Now, homocystinuria, as I said,
is pretty severe disease.
It's a genetic disease caused
by deficiency of this enzyme
known as cystathionine
There are many problems that
can arise in homocystinuria.
There are musculoskeletal
anomalies that occur,
And one of the reasons we have
these intellectual disabilities
is because of the problems with
the nerve tissue in the brain.
Seizures can result.
There are numerous eye
anomalies that can arise.
Vascular disease because again, we have
a lot of homocysteine that's occurring
because it's not being converted
into cysteine in the process.
We see cystinuria which is
an unrelated genetic disease
that has many symptoms
that are similar.
We have the inability of the
kidneys to reabsorb cysteine.
So when this happens, then we see
problems associated with the kidneys
including high levels of
cysteine, high levels of lysine,
ornithine and arginine
that appear in the urine.
And because we have these
we develop kidney
stones that also occur.
This is a not disease that
you would wish on anyone.
There are at least three other
ways of making cysteine
and I illustrate these here.
One of these comes
from serine directly.
In this process, acetylcholine gets --
It donates an acetyl group to
serine to make O-acetyl L-serine.
That is shown here.
And the next step of the process,
the sulfur that ends up being cysteine
comes with the addition
of a hydrogen sulfite.
This splits out the acetate in the process
leaving behind cysteine
for making proteins.
A second way of making cysteine
actually comes from proteins itself.
One of the things that cysteine
can do on a protein is combine
with another cysteine in a covalent
bond to make this dicysteine
as it were called L-cysteine.
This involves the joining of
the two cysteines together
by a disulfide bond as shown in
the middle of the molecule.
When proteins are cleaved and they've
had this bond occur in them,
L-cysteine is the product of
the breakdown of the protein.
Making cysteine from L-cysteine
is a trivial matter.
It simply involves breaking that bond.
And breaking that bond
involves a reduction.
The electrons in the process come
from NADH as you can see here,
the product of the reaction
producing two cysteins.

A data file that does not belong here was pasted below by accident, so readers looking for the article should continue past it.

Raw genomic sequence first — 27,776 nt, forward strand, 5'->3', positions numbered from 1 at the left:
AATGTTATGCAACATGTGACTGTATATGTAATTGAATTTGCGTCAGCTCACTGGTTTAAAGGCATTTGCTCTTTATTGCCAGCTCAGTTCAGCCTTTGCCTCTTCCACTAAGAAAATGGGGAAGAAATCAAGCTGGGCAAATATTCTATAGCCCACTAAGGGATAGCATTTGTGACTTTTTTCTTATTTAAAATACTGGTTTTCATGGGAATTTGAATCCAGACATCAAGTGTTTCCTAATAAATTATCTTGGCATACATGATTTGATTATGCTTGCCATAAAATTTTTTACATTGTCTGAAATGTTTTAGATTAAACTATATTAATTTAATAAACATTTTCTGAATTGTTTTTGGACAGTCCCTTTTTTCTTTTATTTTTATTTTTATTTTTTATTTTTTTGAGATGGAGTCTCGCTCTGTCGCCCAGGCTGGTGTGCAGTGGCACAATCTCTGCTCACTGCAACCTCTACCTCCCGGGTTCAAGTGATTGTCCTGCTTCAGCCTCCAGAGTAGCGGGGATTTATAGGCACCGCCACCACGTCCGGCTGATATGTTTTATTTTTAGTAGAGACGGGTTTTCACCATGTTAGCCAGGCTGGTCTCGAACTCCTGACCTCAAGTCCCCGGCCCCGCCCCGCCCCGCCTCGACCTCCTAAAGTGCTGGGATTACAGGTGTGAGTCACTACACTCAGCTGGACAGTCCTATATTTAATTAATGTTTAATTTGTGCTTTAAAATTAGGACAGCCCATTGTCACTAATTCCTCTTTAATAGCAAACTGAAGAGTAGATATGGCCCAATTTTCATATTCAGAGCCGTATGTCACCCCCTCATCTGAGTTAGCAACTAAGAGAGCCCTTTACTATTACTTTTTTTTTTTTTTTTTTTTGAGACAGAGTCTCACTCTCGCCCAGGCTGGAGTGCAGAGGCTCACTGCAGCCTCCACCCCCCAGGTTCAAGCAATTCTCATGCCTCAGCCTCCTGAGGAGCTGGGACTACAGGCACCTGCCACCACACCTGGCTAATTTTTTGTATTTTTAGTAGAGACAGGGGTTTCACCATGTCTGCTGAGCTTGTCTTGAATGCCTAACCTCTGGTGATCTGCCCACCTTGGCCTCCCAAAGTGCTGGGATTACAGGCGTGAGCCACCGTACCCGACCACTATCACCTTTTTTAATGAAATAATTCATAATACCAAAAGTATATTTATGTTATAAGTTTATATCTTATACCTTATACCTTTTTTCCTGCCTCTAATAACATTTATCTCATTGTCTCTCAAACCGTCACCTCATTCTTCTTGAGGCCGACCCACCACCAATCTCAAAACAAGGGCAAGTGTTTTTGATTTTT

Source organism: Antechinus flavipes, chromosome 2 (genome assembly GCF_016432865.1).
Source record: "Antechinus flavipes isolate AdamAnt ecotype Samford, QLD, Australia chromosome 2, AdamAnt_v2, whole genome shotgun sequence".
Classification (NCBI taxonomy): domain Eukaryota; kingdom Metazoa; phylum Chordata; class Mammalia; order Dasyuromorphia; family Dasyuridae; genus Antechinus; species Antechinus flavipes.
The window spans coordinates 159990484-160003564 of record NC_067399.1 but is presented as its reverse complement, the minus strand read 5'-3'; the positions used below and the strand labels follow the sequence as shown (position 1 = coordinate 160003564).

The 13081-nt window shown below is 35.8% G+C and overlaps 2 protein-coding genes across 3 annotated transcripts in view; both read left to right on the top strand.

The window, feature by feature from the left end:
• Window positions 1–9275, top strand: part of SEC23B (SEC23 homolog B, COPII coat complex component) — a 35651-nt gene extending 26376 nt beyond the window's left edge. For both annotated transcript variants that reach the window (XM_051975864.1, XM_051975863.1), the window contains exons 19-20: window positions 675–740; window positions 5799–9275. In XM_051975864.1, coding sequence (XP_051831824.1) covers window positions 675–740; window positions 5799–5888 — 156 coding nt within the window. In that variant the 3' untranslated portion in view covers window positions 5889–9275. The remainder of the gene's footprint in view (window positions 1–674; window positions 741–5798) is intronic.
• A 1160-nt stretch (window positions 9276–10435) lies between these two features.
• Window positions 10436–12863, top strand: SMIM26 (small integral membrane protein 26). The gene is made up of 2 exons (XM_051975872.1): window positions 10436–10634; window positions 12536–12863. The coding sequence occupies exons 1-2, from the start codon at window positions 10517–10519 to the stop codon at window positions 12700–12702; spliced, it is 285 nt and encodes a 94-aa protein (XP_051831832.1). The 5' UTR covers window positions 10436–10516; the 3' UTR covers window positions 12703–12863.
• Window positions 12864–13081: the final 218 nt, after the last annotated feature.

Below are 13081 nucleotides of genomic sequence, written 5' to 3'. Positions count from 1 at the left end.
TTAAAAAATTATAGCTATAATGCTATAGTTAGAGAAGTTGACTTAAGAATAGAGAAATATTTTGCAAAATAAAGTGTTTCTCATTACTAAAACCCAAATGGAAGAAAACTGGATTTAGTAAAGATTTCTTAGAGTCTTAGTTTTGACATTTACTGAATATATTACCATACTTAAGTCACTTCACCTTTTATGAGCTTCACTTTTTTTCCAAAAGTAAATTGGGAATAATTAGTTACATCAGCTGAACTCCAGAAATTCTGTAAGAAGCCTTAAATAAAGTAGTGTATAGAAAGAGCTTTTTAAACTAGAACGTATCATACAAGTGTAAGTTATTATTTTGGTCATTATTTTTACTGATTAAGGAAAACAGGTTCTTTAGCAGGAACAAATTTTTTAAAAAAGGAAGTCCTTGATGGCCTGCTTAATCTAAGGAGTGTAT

The last way of making cysteine
starts with an oxidized form
of cysteine known
as cysteic acid.
Cysteine is fairly, readily oxidized
and so it's not uncommon that cells
will have L-cysteic acid within them.
To make cysteine from that,
simply involves a reduction
and that reduction involves again,
hydrogen sulfite as we can see here.
In the process, the sulfur is
donated to the cysteic acid
The sulfite which was the oxidized sulfur
is released and cysteine is produced.
Another member of
the cysteine family
is that of one of the rare amino
acids I talked about earlier.
This amino acid is known as selenocysteine.
And it does not normally occur in proteins.
It's very rarely appearing.
And it's way of appearing
in proteins is unusual
and its synthesis is also a little unusual.
Selenocysteine is sometimes
called the 21st amino acid
because it's not coded
for genetic code.
It uses a stop codon that's in the
translational process to get into a protein,
and I won't talk
about that here.
The way in which selenocysteine is made
is actually made on a transfer RNA.
Now, the other amino acid who has a
modification that occurs on a transfer RNA
is that of methionine, and I'll talk about
that later in this set of lectures.
When we look at this process, we see what
the way in which selenocysteine is made.
starts with serine,
which is why it's
in the serine family.
But serine itself is not directly modified
until after the serine has been joined
to a transfer RNA.
You'll notice that this is
a non-serine transfer RNA.
So this is a special transfer RNA
that has joined the serine in the
process of making selenocysteine.
So, here we have the
product of that reaction.
The serine has been linked
to the special transfer RNA.
There are two chemical reactions
in which the serine is modified
and the modification of the serine involves
the alteration of the hydroxyl group
to put a seleno group into that.
Two enzymes are involved
known as cell A and cell B.
The product of that reaction is this
selenocysteine linked to the transfer RNA.
And the selenocysteine
linked to the transfer RNA
is then incorporated into proteins
using this odd stop codon
mechanism of getting it in.
It's because of this that selenocysteine
is so rarely found in proteins.